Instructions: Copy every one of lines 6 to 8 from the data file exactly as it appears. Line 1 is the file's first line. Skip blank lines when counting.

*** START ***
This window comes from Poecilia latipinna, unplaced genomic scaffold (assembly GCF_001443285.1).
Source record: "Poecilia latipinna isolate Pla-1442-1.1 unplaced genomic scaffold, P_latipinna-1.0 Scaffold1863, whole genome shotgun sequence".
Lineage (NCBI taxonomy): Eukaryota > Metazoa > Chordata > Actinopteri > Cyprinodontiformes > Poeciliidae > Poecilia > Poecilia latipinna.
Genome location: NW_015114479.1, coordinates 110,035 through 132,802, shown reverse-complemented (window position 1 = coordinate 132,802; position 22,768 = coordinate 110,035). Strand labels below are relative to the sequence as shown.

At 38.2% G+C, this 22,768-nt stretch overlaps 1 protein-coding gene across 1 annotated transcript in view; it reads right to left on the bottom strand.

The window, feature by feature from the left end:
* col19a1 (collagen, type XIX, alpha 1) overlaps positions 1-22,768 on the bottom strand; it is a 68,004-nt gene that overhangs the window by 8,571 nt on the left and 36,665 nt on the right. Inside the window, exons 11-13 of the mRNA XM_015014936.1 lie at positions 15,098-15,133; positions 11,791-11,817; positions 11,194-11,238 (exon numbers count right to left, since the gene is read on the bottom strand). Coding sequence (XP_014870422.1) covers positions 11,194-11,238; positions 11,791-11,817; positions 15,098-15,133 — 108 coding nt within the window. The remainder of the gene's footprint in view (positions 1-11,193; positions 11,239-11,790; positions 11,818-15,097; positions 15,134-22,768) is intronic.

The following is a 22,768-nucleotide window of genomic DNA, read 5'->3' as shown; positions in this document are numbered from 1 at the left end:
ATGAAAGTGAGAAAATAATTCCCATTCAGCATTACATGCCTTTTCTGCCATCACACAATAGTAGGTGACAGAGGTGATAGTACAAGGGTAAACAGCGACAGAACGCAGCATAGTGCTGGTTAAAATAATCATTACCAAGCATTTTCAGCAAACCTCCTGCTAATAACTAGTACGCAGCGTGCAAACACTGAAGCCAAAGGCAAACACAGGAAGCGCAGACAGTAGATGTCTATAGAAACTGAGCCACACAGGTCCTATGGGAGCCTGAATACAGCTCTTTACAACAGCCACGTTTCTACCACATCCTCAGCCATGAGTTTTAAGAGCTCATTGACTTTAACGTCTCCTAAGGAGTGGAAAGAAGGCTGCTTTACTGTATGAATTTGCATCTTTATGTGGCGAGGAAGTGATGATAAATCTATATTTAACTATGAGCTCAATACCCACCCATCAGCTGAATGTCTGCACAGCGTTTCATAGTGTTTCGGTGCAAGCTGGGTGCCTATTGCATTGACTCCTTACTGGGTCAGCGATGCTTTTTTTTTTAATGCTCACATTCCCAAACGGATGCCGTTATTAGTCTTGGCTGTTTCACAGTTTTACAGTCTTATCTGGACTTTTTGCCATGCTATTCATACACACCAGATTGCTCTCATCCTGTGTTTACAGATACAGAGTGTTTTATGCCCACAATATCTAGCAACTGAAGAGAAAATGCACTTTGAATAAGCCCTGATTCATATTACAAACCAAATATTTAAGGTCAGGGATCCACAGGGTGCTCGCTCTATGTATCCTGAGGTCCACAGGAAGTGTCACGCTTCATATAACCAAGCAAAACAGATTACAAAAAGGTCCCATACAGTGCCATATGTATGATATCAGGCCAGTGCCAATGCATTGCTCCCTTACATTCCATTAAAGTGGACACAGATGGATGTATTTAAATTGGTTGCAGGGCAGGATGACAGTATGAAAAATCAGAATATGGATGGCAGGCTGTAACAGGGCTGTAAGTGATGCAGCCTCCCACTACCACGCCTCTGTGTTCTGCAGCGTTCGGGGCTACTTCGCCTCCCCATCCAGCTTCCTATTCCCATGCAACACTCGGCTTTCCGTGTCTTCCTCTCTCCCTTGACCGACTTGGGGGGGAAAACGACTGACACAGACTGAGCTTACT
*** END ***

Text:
The window, feature by feature from the left end:
* col19a1 (collagen, type XIX, alpha 1) overlaps positions 1-22,768 on the bottom strand; it is a 68,004-nt gene that overhangs the window by 8,571 nt on the left and 36,665 nt on the right. Inside the window, exons 11-13 of the mRNA XM_015014936.1 lie at positions 15,098-15,133; positions 11,791-11,817; positions 11,194-11,238 (exon numbers count right to left, since the gene is read on the bottom strand). Coding sequence (XP_014870422.1) covers positions 11,194-11,238; positions 11,791-11,817; positions 15,098-15,133 — 108 coding nt within the window. The remainder of the gene's footprint in view (positions 1-11,193; positions 11,239-11,790; positions 11,818-15,097; positions 15,134-22,768) is intronic.

The following is a 22,768-nucleotide window of genomic DNA, read 5'->3' as shown; positions in this document are numbered from 1 at the left end: